Urinary incontinence or the unwanted loss of urinary control affects 13 million of people of both sexes and all ages. It is often temporary, and it always results from an underlying medical condition. Four out of every 100 Americans have some symptoms of incontinence. Women and older adults are most at risk of developing some form of incontinence. Often, people are too embarrassed to seek help, think it is a normal part of aging or unaware that help is available.
The symptoms range from frequent and urgent urination to difficulty emptying the bladder and urinary leakage. Fear of accidents can prevent people from participating in activities and dramatically affect their quality of life.
Incontinence has many different causes. Urine normally collects in an internal sac called the bladder. Incontinence may occur when muscles that keep the bladder closed weaken or are too active. Nerve damage, infection or the use of certain medications also may result in incontinence. Causes may include:
- Congenital anominalies such as spina bifida
- Pregnancy and vaginal delivery are risk factors
- Certain foods and drinks that irritate the bladder such as caffeine, carbonated drinks, spicy foods and acidic foods
- Urinary Tract Infection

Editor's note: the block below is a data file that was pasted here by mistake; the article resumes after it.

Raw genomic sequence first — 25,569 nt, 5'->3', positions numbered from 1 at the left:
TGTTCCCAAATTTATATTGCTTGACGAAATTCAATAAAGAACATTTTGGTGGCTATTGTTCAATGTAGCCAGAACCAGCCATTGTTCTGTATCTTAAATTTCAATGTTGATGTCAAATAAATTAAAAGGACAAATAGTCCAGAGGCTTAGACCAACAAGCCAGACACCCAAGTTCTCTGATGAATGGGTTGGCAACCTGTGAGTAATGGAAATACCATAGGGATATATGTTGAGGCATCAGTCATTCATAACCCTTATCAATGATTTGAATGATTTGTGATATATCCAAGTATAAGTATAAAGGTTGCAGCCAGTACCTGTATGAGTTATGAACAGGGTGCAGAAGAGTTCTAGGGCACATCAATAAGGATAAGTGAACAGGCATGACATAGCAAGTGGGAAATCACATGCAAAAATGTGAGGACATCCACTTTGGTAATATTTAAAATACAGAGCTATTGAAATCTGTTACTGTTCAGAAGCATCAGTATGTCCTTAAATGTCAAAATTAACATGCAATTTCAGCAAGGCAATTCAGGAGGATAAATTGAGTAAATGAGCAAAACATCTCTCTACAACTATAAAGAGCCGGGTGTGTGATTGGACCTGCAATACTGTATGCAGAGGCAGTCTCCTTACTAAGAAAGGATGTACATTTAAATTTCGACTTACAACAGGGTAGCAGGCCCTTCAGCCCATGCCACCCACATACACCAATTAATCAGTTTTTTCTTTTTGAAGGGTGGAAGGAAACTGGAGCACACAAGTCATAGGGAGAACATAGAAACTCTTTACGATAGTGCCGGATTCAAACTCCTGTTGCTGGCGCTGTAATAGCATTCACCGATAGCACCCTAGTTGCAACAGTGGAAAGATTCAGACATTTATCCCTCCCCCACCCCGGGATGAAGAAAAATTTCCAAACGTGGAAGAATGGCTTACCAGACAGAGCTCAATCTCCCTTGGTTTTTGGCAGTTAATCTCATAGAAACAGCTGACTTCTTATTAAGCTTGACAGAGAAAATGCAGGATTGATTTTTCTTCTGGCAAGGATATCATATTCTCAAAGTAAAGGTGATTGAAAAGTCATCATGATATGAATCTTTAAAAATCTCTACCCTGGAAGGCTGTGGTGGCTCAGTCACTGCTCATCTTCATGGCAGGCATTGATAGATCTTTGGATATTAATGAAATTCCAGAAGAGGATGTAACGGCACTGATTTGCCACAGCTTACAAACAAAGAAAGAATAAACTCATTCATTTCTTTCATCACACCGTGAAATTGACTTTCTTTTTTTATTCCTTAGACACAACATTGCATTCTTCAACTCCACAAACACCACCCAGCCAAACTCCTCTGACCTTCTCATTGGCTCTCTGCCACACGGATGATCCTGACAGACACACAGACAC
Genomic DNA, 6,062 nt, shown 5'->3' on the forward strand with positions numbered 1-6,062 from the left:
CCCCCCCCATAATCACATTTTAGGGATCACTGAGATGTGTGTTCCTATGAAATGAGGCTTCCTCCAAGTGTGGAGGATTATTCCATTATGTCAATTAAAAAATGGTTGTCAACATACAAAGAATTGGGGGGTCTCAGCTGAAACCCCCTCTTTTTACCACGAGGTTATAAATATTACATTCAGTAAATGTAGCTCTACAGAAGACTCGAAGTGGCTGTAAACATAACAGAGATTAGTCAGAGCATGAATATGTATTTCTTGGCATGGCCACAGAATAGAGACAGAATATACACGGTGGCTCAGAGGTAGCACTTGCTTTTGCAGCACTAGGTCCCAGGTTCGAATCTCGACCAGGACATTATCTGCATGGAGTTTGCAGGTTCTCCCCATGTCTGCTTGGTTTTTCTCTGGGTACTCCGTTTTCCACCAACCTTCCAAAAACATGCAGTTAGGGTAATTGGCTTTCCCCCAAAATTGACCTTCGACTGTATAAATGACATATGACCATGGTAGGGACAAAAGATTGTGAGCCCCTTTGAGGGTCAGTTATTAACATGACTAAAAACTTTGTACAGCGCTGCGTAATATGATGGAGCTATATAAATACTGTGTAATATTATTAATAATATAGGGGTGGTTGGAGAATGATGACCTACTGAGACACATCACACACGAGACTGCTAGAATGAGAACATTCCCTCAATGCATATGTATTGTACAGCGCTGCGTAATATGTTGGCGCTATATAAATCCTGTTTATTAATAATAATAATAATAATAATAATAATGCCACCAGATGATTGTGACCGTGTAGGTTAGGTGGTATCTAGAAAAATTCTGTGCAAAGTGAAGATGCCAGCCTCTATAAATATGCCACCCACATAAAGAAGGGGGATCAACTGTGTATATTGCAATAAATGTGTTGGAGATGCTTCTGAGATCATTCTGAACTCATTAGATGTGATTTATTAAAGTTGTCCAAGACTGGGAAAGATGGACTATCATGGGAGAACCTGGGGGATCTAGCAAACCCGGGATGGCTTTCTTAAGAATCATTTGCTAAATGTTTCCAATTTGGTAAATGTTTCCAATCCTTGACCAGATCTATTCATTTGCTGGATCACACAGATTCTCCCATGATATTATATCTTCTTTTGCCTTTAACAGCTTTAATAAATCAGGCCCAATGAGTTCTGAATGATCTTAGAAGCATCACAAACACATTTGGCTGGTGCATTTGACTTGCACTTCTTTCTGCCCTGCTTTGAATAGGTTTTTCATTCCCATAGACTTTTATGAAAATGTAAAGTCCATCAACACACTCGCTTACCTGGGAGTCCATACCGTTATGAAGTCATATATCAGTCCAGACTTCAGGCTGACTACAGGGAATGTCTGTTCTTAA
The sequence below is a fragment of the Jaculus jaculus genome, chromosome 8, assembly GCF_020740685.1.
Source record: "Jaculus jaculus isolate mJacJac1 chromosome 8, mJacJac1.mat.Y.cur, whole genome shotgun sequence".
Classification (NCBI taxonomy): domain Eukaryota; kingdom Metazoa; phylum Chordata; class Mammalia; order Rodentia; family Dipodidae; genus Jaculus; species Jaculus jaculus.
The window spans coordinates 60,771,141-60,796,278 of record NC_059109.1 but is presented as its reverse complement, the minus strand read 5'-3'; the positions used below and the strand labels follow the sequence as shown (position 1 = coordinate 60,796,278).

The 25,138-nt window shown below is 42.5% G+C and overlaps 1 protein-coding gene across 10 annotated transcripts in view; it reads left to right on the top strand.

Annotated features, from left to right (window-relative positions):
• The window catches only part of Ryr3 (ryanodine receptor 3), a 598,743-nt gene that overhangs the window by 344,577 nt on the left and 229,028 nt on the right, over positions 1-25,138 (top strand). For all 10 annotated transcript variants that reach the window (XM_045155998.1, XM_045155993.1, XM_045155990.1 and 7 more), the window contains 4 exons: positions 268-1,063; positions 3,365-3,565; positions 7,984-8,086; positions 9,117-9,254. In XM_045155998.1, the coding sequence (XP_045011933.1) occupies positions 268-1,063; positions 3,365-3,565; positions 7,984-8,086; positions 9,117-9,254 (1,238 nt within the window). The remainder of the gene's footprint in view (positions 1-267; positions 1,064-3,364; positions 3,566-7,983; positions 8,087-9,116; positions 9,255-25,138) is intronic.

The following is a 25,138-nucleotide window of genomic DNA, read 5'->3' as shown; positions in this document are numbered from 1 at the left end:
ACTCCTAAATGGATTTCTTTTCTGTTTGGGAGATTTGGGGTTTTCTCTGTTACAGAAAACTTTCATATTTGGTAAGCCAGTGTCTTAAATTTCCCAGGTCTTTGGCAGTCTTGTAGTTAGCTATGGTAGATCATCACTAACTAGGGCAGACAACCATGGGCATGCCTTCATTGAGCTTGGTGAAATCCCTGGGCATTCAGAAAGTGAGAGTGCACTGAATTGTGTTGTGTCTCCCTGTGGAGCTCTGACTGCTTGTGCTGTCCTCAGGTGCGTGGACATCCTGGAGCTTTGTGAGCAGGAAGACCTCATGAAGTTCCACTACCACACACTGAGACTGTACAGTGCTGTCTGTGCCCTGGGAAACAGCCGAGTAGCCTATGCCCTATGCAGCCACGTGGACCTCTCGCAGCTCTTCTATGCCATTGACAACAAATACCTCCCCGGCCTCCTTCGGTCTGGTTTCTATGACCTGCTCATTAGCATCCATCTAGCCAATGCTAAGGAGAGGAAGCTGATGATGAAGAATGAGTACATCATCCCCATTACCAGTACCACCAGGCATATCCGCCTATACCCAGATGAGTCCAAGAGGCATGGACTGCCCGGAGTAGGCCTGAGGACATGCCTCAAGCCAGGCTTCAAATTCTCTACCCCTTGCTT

- Chronic Constipation
- Enlarged prostate (BPH)
- Prostate cancer
- Back surgery or injury
- Diseases of the central nervous system (stroke, Parkinson’s disease, Multiple Sclerosis, neurogenic problems in children)
- Trauma, irradiation or other injuries to the lower urinary tract and pelvic organs
- Pelvic Organ Prolapse including prolapse of the bladder, vagina, uterus, rectum, or bowel
Incontinence may come on so gradually that you don’t realize what a problem it has become.
If you would like to know whether you have bladder or urinary control problems, answer the Urinary Control Problems Questionnaire. If you answer “yes” to two or more questions, you may have bladder control problems and should seek medical attention.
Besides the social stigma of embarrassing odor and wetness, skin may become irritated by urine.
Our urologist will ask about your symptoms, past surgeries, prior treatment for incontinence and any medications you take. If you have received previous treatment for incontinence, bring those records or x-rays with you to the appointment. A urine sample or other testing may be ordered. The diagnosis will determine the treatment or management that is best for you.
Treatment is personalized to your needs and diagnosis. Often, multiple treatment options for each situation will exist and it will be up to you to select the best, first option to try.
Possible treatments may include:
- Muscle strengthening.
- Electronic stimulation
- Periodic catheterization
Most incontinence can be treated or at least managed to allow full participation in a satisfactory lifestyle. Do not hesitate to talk to your doctor about your incontinence. With an increased awareness of urinary incontinence as a treatable medical condition, patients with incontinence can be managed effectively or even cured.